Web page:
Expectations for the FOMC meeting on Tuesday and Wednesday, January 29 and 30 include absolutely no anticipation of any change in short-term interest rates due to the uncertainty about the economic outlook and the fact that rates were raised not very long ago on December 19, 2018. Recent comments from Fed policymakers have emphasized the “patient” and “data dependent” nature of their approach to monetary policy. Data dependence includes the reality that a number of major economic data reports have failed to make an appearance during the partial government shutdown and that the impacts of the closure will take months to be fully understood. Until the clouds lift, the FOMC is expected to be on hold barring a shock that would necessitate action.
Without a change in short-term rates on the horizon, what to look forward to at the next meeting?
- Chair Jerome Powell will hold the first of the eight-times-year post-meeting press briefings.
- This will take some of the pressure off in communicating meeting-to-meeting messages about the stance of monetary after prior quarterly press briefing routine.
- Powell will get hammered with questions about whether the FOMC forecast has changed from the December 2018 Summary of Economic Projections (SEP) and its implied two rate hikes in 2019.
- He is also likely to be asked about the FOMC’s willingness to cut rates should there be sufficient evidence of a downturn in the face of slower global growth and damage to the domestic economy from the government shutdown and trade policy.
- Q&A could well also include more focus on the program to normalize the balance sheet and its impact on financial conditions, and whether the Fed could decide to slow or halt the present reductions of holdings ensure financial conditions do not tighten further.
- As usual, Powell will decline to answer any questions about political and/or fiscal policy.
- The FOMC meeting statement may well turn more cautious about economic conditions. Evidence to-date is that the labor market remains strong, inflation more-or-less in line with the 2% symmetric objective, and consumer inflation expectations well anchored. However, there are signs that both the manufacturing and service sectors have moderated to a slower pace of expansion. The residential real estate market has cooled noticeably in recent months. Consumer and business confidence have taken a hit since the start of the federal government funding impasse. The risks to the outlook have increased and some will become more elevated the longer the government closure continues. The tone of the statement is likely to be more downbeat and dovish.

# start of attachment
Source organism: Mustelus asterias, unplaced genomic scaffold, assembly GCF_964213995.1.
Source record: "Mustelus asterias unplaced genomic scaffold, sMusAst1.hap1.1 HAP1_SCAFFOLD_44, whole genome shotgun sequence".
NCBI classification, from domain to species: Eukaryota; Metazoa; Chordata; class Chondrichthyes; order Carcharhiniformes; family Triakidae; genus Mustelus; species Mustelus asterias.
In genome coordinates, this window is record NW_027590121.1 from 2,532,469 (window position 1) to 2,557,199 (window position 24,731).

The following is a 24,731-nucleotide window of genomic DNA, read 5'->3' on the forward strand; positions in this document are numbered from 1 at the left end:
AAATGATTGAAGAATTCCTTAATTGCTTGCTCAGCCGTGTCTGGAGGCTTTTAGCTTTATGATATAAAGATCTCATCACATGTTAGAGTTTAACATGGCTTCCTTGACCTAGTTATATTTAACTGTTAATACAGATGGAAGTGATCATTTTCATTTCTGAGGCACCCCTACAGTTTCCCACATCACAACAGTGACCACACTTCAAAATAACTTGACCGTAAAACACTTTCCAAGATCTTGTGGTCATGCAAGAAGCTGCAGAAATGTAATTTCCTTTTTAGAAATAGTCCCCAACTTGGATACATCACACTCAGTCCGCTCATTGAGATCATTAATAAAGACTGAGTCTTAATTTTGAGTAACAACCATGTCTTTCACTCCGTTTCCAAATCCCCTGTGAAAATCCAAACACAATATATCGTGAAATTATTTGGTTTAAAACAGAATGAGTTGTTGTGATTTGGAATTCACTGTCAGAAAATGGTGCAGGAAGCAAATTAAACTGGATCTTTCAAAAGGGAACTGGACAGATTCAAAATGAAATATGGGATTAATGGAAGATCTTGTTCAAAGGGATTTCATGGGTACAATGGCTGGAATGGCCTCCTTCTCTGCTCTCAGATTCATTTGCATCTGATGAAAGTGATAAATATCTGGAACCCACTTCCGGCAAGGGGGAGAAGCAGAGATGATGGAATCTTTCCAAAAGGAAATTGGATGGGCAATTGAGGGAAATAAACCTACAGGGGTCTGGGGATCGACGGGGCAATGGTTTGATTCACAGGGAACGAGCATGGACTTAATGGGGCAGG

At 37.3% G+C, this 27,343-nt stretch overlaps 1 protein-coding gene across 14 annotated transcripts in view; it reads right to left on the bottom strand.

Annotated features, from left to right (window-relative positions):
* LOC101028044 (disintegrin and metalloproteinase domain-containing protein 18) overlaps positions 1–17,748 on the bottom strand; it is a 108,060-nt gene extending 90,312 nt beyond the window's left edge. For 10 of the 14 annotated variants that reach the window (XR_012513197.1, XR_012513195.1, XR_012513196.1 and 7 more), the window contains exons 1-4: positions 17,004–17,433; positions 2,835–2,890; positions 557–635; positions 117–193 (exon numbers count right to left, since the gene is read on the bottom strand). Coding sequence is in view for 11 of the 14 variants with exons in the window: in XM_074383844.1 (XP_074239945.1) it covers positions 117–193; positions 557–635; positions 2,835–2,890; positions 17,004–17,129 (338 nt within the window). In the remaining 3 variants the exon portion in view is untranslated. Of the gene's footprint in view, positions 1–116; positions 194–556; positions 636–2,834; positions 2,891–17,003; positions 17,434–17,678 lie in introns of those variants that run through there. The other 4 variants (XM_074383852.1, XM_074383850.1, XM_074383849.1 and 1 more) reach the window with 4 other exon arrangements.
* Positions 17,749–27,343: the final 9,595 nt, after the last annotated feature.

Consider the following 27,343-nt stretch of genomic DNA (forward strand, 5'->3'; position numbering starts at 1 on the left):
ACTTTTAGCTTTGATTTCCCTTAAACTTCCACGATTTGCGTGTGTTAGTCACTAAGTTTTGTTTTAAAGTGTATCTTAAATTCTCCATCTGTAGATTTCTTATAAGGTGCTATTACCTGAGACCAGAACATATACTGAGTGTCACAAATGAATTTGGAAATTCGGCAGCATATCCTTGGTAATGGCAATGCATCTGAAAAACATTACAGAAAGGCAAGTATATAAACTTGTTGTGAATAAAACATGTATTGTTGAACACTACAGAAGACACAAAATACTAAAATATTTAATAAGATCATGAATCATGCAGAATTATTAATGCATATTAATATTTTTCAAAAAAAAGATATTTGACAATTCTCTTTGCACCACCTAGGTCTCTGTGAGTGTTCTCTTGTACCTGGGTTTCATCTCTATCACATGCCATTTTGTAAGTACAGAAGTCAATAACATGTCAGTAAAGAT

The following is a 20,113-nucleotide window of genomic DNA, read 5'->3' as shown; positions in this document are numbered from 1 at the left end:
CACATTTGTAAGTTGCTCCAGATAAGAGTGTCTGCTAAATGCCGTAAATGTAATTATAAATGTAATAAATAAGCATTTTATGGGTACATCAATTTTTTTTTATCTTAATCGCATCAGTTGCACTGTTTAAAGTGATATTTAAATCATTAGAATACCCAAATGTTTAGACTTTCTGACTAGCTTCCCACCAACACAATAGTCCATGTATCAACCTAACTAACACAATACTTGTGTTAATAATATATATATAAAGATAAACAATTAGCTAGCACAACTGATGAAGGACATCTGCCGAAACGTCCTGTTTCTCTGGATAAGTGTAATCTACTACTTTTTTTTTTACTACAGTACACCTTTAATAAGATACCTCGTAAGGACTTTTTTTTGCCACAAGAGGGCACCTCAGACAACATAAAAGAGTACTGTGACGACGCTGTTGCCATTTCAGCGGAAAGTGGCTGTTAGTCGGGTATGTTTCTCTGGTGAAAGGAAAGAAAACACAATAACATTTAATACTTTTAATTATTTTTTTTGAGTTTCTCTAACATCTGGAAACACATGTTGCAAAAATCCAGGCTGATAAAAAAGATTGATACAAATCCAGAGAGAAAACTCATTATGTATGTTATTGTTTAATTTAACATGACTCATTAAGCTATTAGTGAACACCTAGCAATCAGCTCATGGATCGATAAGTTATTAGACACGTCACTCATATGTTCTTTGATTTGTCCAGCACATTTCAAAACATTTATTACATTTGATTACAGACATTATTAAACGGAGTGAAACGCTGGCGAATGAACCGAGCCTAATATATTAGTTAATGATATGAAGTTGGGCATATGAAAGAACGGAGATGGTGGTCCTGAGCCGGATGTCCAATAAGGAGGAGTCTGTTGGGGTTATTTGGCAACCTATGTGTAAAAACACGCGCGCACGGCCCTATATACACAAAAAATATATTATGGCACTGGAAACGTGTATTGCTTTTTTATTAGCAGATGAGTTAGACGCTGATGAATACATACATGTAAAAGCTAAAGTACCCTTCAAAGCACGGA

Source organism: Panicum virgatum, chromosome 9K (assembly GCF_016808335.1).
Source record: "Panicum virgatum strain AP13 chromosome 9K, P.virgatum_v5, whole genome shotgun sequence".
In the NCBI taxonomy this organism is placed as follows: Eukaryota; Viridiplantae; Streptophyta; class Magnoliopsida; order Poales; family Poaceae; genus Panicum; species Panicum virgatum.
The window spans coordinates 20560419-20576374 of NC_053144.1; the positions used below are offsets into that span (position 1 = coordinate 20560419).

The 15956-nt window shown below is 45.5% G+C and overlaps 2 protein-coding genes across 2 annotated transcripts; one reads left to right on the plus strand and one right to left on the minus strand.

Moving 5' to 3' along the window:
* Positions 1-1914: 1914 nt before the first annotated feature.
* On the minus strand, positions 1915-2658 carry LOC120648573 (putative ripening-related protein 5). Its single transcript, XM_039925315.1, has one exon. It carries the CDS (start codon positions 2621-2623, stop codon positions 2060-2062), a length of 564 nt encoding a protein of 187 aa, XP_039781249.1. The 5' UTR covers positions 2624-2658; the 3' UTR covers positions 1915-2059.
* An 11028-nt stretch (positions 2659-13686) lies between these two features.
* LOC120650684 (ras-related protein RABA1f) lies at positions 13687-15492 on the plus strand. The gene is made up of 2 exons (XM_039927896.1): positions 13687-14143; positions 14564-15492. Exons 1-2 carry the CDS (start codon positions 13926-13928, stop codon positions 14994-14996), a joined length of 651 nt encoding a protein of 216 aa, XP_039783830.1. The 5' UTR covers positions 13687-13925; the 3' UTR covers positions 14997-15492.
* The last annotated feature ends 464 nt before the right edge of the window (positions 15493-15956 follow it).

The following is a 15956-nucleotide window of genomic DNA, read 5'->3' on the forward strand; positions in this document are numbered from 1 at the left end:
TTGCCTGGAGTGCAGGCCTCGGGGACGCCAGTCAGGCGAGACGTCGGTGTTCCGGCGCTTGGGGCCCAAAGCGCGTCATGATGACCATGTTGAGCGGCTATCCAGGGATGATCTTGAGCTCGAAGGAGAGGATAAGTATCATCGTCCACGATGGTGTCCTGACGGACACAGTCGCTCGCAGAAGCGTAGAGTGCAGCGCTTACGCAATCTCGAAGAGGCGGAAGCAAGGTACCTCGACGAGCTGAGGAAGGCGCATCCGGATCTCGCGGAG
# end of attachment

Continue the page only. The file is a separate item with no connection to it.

- This is the first meeting of the year. The FOMC will perform a number of housekeeping tasks. These will include approving the Chair of the Board of Governors as Chair of the FOMC (Jerome Powell) and the President of the New York Fed as the Vice Chair of the FOMC (John Williams). The rotation of the voters among the District Bank President will take place. In 2019, voters are Chicago’s Charles Evans, St. Louis’ James Bullard, Boston’s Eric Rosengren, and Kansas City’s Esther George.
- The FOMC will get the next edition of the Senior Loan Officer Opinion Survey on Bank Lending Practices. The special questions could be particularly interesting in light of the timing of the start of the government shutdown and its potential impact on consumer credit conditions. The report does not get an official release date, but the usual pattern is to publish it the Monday after the FOMC meeting at 14:00 ET. In this case, that would be February 4.
- This is the last FOMC meeting before the Chair’s semiannual monetary policy testimony before Congress that usually takes place in February before the Senate Banking Committee and the House Financial Services Committee. The Board of Governors will meet later to prepare Powell’s written remarks. These will reflect the FOMC deliberations. The minutes of the FOMC meeting will be released at 14:00 ET on Wednesday, February 20. Depending on the timing of the testimony, the minutes could signal the content of the Chair’s remarks. However, the Congressional committees may be anxious to hear from Powell as soon as possible, so his testimony could be scheduled before then.
Disclaimer: Whetstone Analysis provides commentary as a service to its subscribers. Whetstone Analysis is not responsible for, and expressly disclaims all liability for, damages of any kind arising out of use, reference to, or reliance on any information contained within the site. While the information contained within the site is periodically updated and every effort is made to ensure its accuracy, no guarantee is given that the information provided in this Web site is correct, complete, and up-to-date. Click here to read our full Disclaimer.